by Ajai Shukla
Business Standard: 11th Sept 2007
The Mahajan Field Firing Ranges (MFFR), near Suratgarh, in Rajasthan, a hive of army activity between September and March, transforms into desolation during the summer months. During that interregnum, the emptiness, the blazing 50-degree-plus heat, the absence of water, and the unrelenting sandstorms make MFFR an ideal testing ground for equipment that the army proposes to buy.
Here, over the last 33 years, the Defence R&D Organisation (DRDO) has carried out scores of often-unsuccessful trials on India’s Arjun tank. It is here, during this bygone summer, that the MFFR was to host the mother of all duels: full-scale comparative trials, in which the Arjun tank was to be compared with the army’s workhorses, the Russian T-72 and the new-generation T-90 tanks. If the Arjun performed satisfactorily (nothing better was even imagined) the army would buy 124 tanks, a miniscule purchase considering that its fleet has 3500 tanks. This token order, worth Rs 2250 crores, is believed to constitute a face-saving closure to the three-decades old DRDO project that had spent Rs 300 crores on developing the Arjun.
But this long-playing tale has taken a rousing twist comparable with the most unlikely of underdog success stories. Recent technological breakthroughs in the Arjun project appear to have transformed what was an underperforming liability into something close to a world class 60-tonne Main Battle Tank (MBT) that could literally kick sand in the face of the Russian favourites. Army sources reveal that there was apprehension that the DRDO-built Arjun could outperform the Russian-origin tanks in all three determinants of tank ability: mobility, firepower, and protection. Now, the Ministry of Defence (MoD), at the request of the army, has cancelled the comparative trials.
Confirming that comparative trials would no longer be held, the MoD reasoned that it wasn’t possible to compare “a Maruti with a BMW”. The MoD’s logic that the 60-tonne Arjun couldn’t be compared with the 46-tonne T-90 is hardly credible; neither tank has gained or lost much weight since the comparative trials were ordered. The real reason for cancelling the trials is that if, in head-to-head trials, the Arjun proved to be the better tank, there was no way the project could be buried with an order of only 124 tanks. Instead, the army’s entire tank procurement programme would need to be reworked; the Arjun would take a sizeable bite out of the T-90’s share of the pie.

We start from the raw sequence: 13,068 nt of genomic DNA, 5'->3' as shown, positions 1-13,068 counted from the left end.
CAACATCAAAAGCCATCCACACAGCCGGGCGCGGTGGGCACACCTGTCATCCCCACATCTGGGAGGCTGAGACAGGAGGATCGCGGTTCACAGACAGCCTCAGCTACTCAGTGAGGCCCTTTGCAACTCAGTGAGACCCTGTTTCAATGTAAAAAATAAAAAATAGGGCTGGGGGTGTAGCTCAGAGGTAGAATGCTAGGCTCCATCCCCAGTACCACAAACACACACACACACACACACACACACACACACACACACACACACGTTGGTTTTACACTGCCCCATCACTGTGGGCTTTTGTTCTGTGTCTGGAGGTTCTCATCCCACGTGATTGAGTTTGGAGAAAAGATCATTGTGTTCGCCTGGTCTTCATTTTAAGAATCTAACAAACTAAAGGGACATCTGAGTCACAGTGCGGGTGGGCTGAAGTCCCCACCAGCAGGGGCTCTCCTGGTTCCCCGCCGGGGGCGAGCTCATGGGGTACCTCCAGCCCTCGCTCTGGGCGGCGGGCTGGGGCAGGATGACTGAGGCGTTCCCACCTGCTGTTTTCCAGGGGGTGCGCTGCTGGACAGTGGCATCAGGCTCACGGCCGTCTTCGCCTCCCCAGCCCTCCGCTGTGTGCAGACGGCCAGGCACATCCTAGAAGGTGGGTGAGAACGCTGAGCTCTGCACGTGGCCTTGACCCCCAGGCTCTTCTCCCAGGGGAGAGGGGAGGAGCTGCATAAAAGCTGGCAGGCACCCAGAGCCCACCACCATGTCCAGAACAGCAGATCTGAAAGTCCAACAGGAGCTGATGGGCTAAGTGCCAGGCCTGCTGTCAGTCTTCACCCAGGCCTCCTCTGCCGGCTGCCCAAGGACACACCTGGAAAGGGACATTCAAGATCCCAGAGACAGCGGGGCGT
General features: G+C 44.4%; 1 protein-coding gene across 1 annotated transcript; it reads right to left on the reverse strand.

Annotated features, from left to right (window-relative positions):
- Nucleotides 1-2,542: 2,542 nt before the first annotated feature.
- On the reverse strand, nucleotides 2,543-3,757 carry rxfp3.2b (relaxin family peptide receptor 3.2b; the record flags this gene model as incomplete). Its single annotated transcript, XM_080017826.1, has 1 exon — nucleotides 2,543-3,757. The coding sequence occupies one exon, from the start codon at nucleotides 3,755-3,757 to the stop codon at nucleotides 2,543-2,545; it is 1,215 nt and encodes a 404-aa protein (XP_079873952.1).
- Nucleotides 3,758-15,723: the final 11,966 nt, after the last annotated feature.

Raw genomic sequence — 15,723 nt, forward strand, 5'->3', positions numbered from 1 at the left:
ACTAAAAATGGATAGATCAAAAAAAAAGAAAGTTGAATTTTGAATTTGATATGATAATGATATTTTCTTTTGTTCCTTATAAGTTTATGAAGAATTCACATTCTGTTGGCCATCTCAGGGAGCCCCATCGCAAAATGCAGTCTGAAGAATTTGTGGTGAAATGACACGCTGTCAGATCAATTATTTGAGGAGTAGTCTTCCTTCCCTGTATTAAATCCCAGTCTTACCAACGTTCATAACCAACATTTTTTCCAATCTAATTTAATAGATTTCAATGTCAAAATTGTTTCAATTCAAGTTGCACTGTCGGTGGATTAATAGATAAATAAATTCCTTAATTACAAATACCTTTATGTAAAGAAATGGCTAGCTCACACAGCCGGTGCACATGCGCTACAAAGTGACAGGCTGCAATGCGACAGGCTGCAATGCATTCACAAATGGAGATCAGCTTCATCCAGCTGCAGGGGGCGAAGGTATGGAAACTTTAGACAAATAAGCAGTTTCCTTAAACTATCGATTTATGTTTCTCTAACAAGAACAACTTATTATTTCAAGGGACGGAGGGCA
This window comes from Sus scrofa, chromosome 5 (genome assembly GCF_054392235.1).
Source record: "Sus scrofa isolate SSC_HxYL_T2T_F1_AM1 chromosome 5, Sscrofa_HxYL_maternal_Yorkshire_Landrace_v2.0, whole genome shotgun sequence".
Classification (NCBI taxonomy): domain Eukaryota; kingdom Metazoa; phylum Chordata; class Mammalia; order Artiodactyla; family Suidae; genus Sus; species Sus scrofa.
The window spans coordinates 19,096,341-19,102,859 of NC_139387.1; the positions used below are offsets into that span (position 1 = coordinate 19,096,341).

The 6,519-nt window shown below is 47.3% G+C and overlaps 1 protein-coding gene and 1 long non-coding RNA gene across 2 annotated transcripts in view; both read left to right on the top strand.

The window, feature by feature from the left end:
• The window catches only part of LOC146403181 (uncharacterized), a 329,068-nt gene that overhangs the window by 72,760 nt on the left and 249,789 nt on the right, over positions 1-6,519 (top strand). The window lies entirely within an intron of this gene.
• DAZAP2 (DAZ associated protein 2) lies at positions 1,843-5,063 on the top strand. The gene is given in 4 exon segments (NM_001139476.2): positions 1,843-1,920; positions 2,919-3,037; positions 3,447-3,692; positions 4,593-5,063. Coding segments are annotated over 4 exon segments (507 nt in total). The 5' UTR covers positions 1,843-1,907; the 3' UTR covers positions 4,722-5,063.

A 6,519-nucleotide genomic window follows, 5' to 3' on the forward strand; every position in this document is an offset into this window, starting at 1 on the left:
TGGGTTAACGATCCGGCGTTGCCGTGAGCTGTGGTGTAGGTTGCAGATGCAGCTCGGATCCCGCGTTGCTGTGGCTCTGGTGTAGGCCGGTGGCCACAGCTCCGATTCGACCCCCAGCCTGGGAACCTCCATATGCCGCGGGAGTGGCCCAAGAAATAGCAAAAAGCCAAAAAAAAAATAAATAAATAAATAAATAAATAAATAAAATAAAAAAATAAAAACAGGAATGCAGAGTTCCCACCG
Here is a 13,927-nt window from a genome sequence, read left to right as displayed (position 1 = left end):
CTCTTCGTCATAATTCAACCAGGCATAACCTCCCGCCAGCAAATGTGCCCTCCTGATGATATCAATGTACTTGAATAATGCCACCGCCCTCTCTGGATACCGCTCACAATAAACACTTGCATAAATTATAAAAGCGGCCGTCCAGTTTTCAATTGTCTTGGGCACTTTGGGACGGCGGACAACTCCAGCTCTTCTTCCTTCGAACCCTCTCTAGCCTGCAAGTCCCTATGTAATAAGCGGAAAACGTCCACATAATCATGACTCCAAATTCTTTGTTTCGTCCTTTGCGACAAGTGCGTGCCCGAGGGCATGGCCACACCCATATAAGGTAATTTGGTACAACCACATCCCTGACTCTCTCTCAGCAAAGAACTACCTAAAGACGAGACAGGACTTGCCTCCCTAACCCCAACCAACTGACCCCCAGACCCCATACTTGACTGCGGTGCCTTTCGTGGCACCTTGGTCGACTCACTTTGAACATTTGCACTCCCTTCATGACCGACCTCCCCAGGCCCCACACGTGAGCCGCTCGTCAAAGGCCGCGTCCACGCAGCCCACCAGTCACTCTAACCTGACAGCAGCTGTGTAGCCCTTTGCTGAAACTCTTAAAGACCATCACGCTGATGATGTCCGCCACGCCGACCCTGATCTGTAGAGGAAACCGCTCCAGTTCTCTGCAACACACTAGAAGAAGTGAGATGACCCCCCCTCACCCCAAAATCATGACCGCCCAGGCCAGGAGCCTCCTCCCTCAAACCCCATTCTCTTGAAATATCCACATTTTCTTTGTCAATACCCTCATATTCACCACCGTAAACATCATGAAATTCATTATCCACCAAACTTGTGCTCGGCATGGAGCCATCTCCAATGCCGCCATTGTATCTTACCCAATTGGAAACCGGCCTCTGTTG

That would be a huge boost to India’s indigenous tank programme, but a blow to the army’s preference for the Russian T-90. Even as the Arjun’s designers fume at the Central Vehicles R&D Establishment (CVRDE) near Chennai, army chief General JJ Singh will visit Russia next week. High on his agenda is a billion-dollar deal for the purchase of 347 more T-90 tanks. Next month, Defence Minister AK Antony will be in Russia too; the T-90 deal could be signed during his visit.
It is ironical that the MoD, which financed and supported the Arjun programme through three decades of failure, has turned away just when the tank seems to have overcome its major problems. After a miserable failure in 2005, when the tank’s electronics proved utterly inadequate, the turning point came last year. In summer 2006, firing trials established, in the words of the army’s own trial team, that the "accuracy and consistency of the Arjun tank was (sic) proved beyond doubt". Later, the MoD stated to Parliament’s Standing Committee on Defence that, "Arjun's firing accuracy is far superior to the other two tanks." This summer, the army raised another objection: the Arjun should be able to drive for 20 minutes in six feet of water. The CVRDE has managed that as well.
At the Arjun test track at Avadi, I drove the tank for an hour over a series of obstacles that would stretch any tank in the world. The Arjun’s chronic problems with the suspension and with overheating were nowhere in evidence. While this hardly constituted a serious trial, the Arjun surely deserves to be put through comparative trials, if only to empirically determine which of India’s options is the best. This is especially important in the light of many reports that the T-90 is facing serious problems with its electronics in the desert heat. The army is planning to air-condition all its T-90s, a situation that is unlikely to work.
For now, despite the Arjun turnaround, its future seems uncertain. From October 07, the army will put the tank through trials; without the baseline parameters that would have been provided by the T-72 and the T-90 in comparative trials, its designers fear that the tank could be accepted or rejected based on arbitrary criteria.
If there is a silver lining in the dark clouds over the Arjun, it is in the fact that army officers and jawans who are involved in the tank’s development and trials are developing confidence in the Arjun. Once the tank enters service, this constituency could grow in size and influence. As Secretary of Defence Production, KP Singh observed, “When the army uses this tank, who is to say what they think about it. God knows, they may just fall in love with it and decide that the entire production line should be Arjuns only. Who knows?”